By Patricia Brintle
School was in session as my friend Chantal Westby and I approached the classroom. We were mindful not to disturb the children and tried to catch the attention of the teacher. Although all the children were very aware of our presence, the teacher however, tried very hard to ignore us. We insisted and he reluctantly came to the door. We apologized for disturbing the class and asked if it would be OK to distribute gifts to the children. We explained that we did not mind waiting for the end of school but did not want to miss them at quitting time. He called the school master over who told us to return at the 11:30 a.m. lunch recess.
We were punctual yet the children were already on the school veranda eagerly waiting to see what we had brought. I asked how many of them had toothpaste and a toothbrush at home and very few raised their hands. When asked how they cleaned their teeth they chuckled and one child in the back said they washed with water and used their fingers; others said they sometimes used the cob after eating an ear of corn.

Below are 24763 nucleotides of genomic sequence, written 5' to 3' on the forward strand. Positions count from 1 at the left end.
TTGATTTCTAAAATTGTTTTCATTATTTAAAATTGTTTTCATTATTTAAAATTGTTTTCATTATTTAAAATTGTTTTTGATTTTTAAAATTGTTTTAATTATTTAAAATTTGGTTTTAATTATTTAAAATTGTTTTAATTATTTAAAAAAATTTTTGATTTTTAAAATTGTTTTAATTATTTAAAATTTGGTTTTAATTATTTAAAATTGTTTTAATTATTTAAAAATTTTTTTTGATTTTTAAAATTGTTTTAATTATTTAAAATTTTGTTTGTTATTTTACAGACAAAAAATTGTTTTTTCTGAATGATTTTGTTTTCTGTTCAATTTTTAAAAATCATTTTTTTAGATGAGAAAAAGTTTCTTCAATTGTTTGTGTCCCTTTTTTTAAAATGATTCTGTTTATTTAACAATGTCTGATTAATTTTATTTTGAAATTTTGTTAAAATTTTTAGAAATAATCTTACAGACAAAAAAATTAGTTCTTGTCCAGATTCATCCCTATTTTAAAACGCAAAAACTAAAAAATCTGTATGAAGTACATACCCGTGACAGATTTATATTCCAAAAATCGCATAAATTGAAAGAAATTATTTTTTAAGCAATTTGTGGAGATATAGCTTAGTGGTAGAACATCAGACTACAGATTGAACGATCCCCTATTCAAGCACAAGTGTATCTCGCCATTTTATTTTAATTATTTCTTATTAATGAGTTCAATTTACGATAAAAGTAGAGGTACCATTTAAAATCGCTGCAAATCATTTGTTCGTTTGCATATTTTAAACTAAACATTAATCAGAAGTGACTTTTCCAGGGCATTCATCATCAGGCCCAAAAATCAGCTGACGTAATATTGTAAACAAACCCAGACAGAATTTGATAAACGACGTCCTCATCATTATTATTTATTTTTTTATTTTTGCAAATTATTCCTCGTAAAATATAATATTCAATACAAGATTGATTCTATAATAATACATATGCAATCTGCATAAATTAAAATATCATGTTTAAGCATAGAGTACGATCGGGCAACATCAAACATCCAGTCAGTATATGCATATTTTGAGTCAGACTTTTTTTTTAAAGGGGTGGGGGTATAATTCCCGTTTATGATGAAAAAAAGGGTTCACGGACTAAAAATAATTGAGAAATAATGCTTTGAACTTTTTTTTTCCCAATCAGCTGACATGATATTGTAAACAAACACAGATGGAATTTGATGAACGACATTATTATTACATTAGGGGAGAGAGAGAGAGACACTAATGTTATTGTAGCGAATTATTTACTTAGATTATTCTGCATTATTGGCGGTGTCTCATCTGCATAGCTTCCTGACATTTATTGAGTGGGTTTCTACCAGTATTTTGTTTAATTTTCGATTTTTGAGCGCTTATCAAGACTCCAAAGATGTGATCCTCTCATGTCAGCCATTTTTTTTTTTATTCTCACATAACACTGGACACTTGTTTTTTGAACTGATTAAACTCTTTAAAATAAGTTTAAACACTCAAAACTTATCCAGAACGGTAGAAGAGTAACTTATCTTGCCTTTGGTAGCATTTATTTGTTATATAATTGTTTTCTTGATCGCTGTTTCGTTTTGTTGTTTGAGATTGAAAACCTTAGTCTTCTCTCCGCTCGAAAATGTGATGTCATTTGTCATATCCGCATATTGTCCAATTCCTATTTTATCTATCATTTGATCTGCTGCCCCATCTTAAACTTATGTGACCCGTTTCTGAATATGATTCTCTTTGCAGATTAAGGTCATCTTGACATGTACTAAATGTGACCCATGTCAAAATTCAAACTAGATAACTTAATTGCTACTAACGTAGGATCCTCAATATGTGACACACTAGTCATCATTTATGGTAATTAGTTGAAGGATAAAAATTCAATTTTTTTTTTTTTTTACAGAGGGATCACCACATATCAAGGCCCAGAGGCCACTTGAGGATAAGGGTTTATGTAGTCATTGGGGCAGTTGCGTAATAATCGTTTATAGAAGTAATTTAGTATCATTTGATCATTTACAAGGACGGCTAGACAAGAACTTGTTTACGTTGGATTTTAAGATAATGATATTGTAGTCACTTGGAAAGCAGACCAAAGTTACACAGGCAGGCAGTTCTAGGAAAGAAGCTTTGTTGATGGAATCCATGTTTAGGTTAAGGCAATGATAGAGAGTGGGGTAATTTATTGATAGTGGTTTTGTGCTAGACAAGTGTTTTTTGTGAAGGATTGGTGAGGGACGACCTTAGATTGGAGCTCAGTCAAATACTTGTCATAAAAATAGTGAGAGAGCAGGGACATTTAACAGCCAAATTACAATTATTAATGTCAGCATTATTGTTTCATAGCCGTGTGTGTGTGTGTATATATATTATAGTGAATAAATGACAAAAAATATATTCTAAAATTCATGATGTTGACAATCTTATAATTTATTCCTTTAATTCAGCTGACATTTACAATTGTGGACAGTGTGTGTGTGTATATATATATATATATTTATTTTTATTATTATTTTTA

We told them a dentist in New York called Doctor Paul Penzi had sent a gift of toothpaste and brushes and we proceeded to distribute the loot. They were overjoyed and so very grateful; we even had to hold them back as not to get trampled. I asked them if they had any good word for the doctor and as if rehearsed in one voice they yelled “mesi docte Penzi.” (Thank you doctor Penzi.) We snapped a few pictures and as I watched the children walk to the plaza I realized how very much we take for granted.
A group of girls ran back to us and said: “di docte penzi nap laprye pou li” (tell Dr. Penzi that we will pray him) to which I said that the message will be gladly delivered.
Photos courtesy of George Westby